Groundbreaking filmmaker and novelist Melvin Van Peebles, father of director and actor Mario Van Peebles, has passed away at 89.
His passing was confirmed by Mario in an official statement.
"Dad knew that Black images matter," Mario said in a statement from the Criterion Collection. "If a picture is worth a thousand words, what was a movie worth? We want to be the success we see, thus we need to see ourselves being free. True liberation did not mean imitating the colonizer's mentality. It meant appreciating the power, beauty, and interconnectivity of all people."
Born in Chicago in 1932, Van Peebles graduated from Ohio Wesleyan University with a B.A. in literature. Two weeks later, he joined the Air Force where he served for nearly four years.
After authoring the book The Big Heart, he made his first foray into filmmaking with his first short, Pickup Men for Herrick, made in 1957.
A visionary who broke down down doors for Black creatives, Melvin went on to direct the 1971 classic Sweet Sweetback’s Baadasssss Song which he wrote, directed, scored, edited, and starred in. His other notable films include The Story of a Three-Day Pass, Watermelon Man, and Don’t Play Us Cheap.
Van Peebles won a Daytime Emmy and a Humanitas Prize in 1987 for writing an episode of a CBS Schoolbreak Special, “The Day They Came to Arrest the Books.” A true renaissance man, he also authored Bold Money, a manual on how to trade stock options.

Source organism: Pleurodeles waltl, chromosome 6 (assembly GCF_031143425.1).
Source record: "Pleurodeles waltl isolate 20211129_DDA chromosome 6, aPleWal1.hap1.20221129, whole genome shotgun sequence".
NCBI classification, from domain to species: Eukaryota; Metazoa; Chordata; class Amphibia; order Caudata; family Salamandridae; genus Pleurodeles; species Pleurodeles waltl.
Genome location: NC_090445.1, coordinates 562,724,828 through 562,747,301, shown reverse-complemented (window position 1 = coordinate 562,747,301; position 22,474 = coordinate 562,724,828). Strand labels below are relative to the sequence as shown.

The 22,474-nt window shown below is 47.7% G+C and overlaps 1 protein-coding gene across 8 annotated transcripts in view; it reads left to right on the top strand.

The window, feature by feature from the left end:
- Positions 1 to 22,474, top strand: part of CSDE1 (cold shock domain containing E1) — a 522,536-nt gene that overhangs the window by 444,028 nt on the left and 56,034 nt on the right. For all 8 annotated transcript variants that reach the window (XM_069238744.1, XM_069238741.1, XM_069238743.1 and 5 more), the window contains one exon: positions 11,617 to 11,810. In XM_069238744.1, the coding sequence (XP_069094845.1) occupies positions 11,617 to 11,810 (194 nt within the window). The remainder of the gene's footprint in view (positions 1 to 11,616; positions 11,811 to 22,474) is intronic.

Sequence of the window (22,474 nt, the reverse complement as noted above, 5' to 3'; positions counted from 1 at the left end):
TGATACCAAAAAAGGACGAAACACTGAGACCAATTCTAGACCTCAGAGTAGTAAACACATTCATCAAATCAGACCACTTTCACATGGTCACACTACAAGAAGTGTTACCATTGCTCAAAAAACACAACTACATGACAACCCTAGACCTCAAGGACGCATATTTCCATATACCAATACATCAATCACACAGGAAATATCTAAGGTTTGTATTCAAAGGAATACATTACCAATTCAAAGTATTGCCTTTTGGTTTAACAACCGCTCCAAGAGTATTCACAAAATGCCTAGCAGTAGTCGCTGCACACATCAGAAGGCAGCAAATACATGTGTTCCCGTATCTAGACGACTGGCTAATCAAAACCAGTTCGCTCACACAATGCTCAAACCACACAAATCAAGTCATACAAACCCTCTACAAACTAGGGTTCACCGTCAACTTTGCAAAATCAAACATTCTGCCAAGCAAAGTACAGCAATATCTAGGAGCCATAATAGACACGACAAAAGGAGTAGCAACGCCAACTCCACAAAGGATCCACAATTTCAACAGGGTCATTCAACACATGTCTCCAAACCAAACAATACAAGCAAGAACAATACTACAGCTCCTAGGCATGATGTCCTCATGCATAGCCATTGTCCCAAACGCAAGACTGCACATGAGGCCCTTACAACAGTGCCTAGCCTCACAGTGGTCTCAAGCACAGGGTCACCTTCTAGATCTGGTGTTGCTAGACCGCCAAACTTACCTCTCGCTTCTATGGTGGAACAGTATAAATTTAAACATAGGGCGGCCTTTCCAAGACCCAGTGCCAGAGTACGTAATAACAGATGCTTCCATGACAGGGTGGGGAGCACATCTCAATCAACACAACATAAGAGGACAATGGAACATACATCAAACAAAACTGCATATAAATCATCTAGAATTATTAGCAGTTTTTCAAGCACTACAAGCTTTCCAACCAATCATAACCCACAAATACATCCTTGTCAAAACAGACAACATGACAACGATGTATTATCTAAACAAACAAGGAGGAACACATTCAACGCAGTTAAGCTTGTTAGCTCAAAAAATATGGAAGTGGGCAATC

Melvin frequently collaborated with Mario on the big and small screens. They worked together on the 1989 film Identity Crisis which Melvin directed and Mario wrote and starred in. Then, Melvin appeared in Mario’s 1993 film Posse, and in Mario’s drama Panther, a film adaptation from Melvin’s novel. The duo made an appearance on an episode of Living Single titled “Like Fathers, Like Sons,” where they discover they’re both dating Regine (Kim Fields).
In 2003, Mario directed the film Baadassss!, a documentary that pays homage to his father’s iconic film.
At the time of his passing, Sweet Sweetback was set to be played at the New York Film Festival later this week marking its 50th anniversary.
Summing up his remarkable life, the Criterion Collection noted, “In an unparalleled career distinguished by relentless innovation, boundless curiosity and spiritual empathy, Melvin Van Peebles made an indelible mark on the international cultural landscape through his films, novels, plays, and music,” the Criterion Collection added.